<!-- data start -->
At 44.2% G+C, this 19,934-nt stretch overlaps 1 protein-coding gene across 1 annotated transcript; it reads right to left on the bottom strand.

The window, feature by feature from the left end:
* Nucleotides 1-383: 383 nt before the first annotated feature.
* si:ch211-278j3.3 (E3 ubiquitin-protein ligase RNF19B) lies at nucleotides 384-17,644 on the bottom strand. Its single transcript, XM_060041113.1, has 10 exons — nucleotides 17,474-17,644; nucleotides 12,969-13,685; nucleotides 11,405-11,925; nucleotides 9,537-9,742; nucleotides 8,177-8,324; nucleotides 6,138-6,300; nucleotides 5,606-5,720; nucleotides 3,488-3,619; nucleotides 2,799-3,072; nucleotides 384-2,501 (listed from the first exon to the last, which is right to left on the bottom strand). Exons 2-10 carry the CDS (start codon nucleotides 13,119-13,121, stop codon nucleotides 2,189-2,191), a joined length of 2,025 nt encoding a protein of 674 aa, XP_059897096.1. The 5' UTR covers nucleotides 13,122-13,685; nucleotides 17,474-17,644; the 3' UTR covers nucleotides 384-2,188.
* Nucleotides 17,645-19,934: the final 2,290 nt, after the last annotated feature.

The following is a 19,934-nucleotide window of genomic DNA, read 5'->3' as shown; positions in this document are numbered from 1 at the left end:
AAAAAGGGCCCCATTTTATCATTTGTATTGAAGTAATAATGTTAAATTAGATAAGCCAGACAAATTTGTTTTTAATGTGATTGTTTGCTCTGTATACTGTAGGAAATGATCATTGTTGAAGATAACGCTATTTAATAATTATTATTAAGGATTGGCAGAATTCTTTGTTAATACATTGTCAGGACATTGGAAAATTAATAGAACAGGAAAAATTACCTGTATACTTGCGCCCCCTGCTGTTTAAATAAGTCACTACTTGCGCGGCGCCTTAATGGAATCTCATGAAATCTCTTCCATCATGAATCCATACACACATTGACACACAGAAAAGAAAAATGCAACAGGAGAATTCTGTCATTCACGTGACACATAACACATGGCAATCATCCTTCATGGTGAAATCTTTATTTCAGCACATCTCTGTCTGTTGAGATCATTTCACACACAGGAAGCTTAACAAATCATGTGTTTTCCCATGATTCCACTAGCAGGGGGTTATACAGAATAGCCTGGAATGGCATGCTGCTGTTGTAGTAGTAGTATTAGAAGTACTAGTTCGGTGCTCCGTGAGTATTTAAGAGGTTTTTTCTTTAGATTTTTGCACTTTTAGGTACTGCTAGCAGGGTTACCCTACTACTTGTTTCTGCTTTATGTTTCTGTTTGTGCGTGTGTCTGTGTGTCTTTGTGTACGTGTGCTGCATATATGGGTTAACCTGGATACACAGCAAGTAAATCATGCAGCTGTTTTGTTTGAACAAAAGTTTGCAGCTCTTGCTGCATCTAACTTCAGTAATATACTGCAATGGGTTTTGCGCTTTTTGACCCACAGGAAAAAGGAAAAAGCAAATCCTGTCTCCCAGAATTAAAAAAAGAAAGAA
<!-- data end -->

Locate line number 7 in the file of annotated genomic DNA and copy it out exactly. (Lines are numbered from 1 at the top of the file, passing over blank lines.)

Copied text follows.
AAAAAGGGCCCCATTTTATCATTTGTATTGAAGTAATAATGTTAAATTAGATAAGCCAGACAAATTTGTTTTTAATGTGATTGTTTGCTCTGTATACTGTAGGAAATGATCATTGTTGAAGATAACGCTATTTAATAATTATTATTAAGGATTGGCAGAATTCTTTGTTAATACATTGTCAGGACATTGGAAAATTAATAGAACAGGAAAAATTACCTGTATACTTGCGCCCCCTGCTGTTTAAATAAGTCACTACTTGCGCGGCGCCTTAATGGAATCTCATGAAATCTCTTCCATCATGAATCCATACACACATTGACACACAGAAAAGAAAAATGCAACAGGAGAATTCTGTCATTCACGTGACACATAACACATGGCAATCATCCTTCATGGTGAAATCTTTATTTCAGCACATCTCTGTCTGTTGAGATCATTTCACACACAGGAAGCTTAACAAATCATGTGTTTTCCCATGATTCCACTAGCAGGGGGTTATACAGAATAGCCTGGAATGGCATGCTGCTGTTGTAGTAGTAGTATTAGAAGTACTAGTTCGGTGCTCCGTGAGTATTTAAGAGGTTTTTTCTTTAGATTTTTGCACTTTTAGGTACTGCTAGCAGGGTTACCCTACTACTTGTTTCTGCTTTATGTTTCTGTTTGTGCGTGTGTCTGTGTGTCTTTGTGTACGTGTGCTGCATATATGGGTTAACCTGGATACACAGCAAGTAAATCATGCAGCTGTTTTGTTTGAACAAAAGTTTGCAGCTCTTGCTGCATCTAACTTCAGTAATATACTGCAATGGGTTTTGCGCTTTTTGACCCACAGGAAAAAGGAAAAAGCAAATCCTGTCTCCCAGAATTAAAAAAAGAAAGAA